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Article
Arrangement of Subunits in Microtubules with 14 Profilaments
Biology
  • George M Langford, Syracuse University
Document Type
Article
Date
11-1-1980
Keywords
  • Animals,
  • Brain,
  • ultrastructure,
  • Dogfish,
  • Microscopy,
  • Electron,
  • Microtubules,
  • Protein Binding,
  • Tubulin,
  • metabolism
Language
English
Disciplines
Description/Abstract

The structure of 14-protofilament microtubules reassembled from dogfish shark brain tubulin was analyzed by high resolution electron microscopy and optical diffraction. The simultaneous imaging of the protofilaments from near and far sides of these tubules produces a moiré pattern with a period of approximately 96 nm. Optical diffraction patterns show that the 5-nm spots that arise from the protofilaments for the two sides of the tubule are not coincident but lie off the equator by a distance of 1/192 nm-1. These data provide evidence that in reassembled microtubules containing 14 protofilaments, the protofilaments are tilted 1.5 degrees with respect to the long axis of the tubule, giving a left-handed superhelix with a pitch of 2.7 micron. The hypothesis is that the tilt of the protofilaments occurs to accommodate the 14th protofilament. It is determined that when the 14th protofilament is incorporated, the 3-start helix is maintained, but the pitch angle changes from 10.5 degrees to 11.2 degrees, the angle between protofilaments measured from the center of the microtubule changes by 2 degrees, and the dimer lattice is discontinuous. These observations show that the tubulin molecule is sufficiently flexible to accomodate slight distortions at the lateral bonding sites and that the lateral bonding regions of the alpha and beta monomers are sufficiently similar to allow either alpha-alpha and beta-beta subunit pairing or alpha-beta subunit pairing.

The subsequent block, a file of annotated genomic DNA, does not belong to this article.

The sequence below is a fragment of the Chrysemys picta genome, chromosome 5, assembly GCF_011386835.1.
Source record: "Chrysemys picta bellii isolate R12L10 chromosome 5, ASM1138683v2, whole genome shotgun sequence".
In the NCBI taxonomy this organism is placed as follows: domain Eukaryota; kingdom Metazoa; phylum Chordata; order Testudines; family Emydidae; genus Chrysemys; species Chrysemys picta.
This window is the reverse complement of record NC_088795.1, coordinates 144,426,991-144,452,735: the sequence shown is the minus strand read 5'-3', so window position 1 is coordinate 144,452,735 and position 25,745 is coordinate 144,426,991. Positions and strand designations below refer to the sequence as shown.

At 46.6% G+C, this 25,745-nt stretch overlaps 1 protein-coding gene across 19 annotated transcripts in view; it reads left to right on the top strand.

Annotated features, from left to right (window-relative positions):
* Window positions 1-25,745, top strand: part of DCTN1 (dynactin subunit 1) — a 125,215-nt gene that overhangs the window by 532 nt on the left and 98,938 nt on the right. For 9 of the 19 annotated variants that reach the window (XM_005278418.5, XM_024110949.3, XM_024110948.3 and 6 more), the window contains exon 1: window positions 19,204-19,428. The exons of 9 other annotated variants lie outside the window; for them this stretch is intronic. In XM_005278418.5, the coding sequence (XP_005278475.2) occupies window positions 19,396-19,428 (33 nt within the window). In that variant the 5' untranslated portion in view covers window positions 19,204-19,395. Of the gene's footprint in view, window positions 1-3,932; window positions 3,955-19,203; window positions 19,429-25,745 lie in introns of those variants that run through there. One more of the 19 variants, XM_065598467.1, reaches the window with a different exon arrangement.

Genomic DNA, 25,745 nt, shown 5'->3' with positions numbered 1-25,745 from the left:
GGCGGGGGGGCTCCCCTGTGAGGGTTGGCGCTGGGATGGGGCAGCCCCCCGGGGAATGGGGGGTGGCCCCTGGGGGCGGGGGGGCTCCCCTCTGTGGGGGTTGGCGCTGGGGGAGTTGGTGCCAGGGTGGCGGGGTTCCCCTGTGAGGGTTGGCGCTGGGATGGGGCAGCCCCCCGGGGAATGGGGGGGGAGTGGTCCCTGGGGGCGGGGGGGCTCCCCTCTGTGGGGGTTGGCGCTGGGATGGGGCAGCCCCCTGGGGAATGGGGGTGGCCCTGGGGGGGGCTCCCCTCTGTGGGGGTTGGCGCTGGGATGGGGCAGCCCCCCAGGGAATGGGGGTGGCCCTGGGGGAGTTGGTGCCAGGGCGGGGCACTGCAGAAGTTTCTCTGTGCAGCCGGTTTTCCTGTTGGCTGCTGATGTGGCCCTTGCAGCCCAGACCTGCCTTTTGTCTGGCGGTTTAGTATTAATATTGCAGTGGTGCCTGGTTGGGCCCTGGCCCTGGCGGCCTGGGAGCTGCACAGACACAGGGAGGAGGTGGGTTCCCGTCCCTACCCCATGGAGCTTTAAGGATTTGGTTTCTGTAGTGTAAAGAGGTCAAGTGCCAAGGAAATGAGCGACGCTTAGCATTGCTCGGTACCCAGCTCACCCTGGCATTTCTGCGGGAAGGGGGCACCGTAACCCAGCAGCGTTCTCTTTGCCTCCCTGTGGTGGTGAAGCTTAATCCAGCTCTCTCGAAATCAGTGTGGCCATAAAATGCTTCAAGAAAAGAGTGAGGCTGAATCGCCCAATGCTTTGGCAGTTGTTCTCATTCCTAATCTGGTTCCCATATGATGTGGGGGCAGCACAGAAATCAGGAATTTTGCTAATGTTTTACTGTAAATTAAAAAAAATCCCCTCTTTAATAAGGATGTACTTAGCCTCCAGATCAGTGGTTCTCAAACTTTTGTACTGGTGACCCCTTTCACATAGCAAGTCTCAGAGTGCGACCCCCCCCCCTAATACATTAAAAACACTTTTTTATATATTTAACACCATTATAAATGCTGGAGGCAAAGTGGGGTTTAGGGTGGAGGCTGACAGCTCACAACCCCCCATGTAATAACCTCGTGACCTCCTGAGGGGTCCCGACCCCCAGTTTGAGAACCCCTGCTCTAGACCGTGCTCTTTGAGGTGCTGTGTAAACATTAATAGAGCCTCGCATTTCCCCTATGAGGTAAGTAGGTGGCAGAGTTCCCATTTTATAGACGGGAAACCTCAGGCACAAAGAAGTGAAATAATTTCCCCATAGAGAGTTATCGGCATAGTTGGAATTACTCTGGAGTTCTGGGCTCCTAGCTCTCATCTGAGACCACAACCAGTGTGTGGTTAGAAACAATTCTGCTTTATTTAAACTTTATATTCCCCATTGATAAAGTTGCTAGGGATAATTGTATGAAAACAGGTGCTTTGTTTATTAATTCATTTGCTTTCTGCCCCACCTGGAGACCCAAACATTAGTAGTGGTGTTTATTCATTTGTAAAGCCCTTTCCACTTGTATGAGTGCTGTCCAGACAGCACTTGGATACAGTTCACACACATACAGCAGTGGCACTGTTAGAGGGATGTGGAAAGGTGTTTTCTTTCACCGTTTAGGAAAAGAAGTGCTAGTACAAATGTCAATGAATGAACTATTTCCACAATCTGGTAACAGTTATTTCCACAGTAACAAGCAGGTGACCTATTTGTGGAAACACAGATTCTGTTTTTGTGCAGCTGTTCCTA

DOI
http://dx.doi.org/10.1083/jcb.87.2.521
Citation Information
Langford, G. M. 1980. “Arrangement of Subunits in Microtubules with 14 Profilaments.” The Journal of Cell Biology 87 (2 Pt 1): 521–26.
Creative Commons License
Creative Commons Attribution 3.0